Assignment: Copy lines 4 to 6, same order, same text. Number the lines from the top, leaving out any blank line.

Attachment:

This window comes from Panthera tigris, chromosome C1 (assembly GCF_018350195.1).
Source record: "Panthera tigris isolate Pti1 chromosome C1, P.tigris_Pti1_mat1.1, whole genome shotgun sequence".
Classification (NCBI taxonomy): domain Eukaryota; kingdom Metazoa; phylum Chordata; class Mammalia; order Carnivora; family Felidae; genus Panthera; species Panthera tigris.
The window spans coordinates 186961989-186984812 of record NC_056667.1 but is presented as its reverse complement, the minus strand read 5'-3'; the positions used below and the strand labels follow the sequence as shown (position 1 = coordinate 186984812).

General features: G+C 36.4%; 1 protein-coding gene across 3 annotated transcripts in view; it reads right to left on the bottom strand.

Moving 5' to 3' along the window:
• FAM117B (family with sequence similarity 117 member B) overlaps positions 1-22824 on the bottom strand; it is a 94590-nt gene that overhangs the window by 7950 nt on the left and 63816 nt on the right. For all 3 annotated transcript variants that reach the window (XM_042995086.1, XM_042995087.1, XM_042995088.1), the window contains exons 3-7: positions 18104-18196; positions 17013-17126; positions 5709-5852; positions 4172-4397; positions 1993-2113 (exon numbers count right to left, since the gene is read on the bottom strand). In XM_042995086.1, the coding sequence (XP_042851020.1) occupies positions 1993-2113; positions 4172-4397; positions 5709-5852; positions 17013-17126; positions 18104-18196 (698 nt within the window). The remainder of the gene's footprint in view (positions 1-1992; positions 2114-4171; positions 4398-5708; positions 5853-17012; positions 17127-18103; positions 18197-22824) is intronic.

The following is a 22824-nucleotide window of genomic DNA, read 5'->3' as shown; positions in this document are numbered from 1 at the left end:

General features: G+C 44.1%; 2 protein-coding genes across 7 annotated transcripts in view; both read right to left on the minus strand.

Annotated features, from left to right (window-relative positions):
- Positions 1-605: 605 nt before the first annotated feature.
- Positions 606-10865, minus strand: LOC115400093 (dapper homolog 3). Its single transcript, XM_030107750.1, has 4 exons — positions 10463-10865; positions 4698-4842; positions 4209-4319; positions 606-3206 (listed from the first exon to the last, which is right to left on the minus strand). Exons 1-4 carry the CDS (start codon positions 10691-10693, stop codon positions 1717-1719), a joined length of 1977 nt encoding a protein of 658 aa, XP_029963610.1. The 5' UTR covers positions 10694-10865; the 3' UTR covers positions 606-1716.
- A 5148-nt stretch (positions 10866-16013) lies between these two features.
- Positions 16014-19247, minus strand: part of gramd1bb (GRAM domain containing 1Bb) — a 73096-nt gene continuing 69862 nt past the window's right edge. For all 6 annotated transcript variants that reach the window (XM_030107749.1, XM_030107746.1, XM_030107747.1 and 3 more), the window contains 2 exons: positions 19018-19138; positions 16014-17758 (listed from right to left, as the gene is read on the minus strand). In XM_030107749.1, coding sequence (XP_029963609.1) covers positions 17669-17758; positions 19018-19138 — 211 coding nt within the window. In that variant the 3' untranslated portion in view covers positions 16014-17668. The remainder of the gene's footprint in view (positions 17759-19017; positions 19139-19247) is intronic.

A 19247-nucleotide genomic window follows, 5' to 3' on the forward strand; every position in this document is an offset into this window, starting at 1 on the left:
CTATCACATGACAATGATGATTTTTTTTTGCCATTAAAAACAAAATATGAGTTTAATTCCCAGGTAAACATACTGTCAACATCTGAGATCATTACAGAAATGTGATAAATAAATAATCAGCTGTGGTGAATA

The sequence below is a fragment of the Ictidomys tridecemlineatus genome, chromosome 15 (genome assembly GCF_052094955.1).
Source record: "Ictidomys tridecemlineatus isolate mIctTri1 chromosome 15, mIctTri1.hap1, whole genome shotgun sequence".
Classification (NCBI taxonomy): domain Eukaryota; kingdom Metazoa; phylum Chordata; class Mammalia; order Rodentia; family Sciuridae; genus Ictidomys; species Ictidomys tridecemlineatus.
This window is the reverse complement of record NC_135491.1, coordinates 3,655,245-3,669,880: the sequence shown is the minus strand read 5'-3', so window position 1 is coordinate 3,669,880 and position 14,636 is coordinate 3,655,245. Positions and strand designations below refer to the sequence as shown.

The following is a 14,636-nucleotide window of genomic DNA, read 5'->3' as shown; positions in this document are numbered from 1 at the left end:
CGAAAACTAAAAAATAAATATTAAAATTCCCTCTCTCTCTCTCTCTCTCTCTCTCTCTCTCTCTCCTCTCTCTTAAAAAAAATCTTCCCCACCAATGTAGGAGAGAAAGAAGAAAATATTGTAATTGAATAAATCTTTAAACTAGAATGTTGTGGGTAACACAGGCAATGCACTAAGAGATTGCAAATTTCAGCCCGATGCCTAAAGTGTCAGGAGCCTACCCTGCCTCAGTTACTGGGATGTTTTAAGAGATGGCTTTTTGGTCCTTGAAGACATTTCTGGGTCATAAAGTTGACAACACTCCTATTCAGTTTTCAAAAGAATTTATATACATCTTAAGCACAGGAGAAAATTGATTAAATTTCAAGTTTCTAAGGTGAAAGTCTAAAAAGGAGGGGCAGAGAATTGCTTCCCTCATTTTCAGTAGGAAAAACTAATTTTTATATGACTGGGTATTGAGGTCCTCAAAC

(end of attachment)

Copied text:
The window spans coordinates 186961989-186984812 of record NC_056667.1 but is presented as its reverse complement, the minus strand read 5'-3'; the positions used below and the strand labels follow the sequence as shown (position 1 = coordinate 186984812).

General features: G+C 36.4%; 1 protein-coding gene across 3 annotated transcripts in view; it reads right to left on the bottom strand.

Moving 5' to 3' along the window: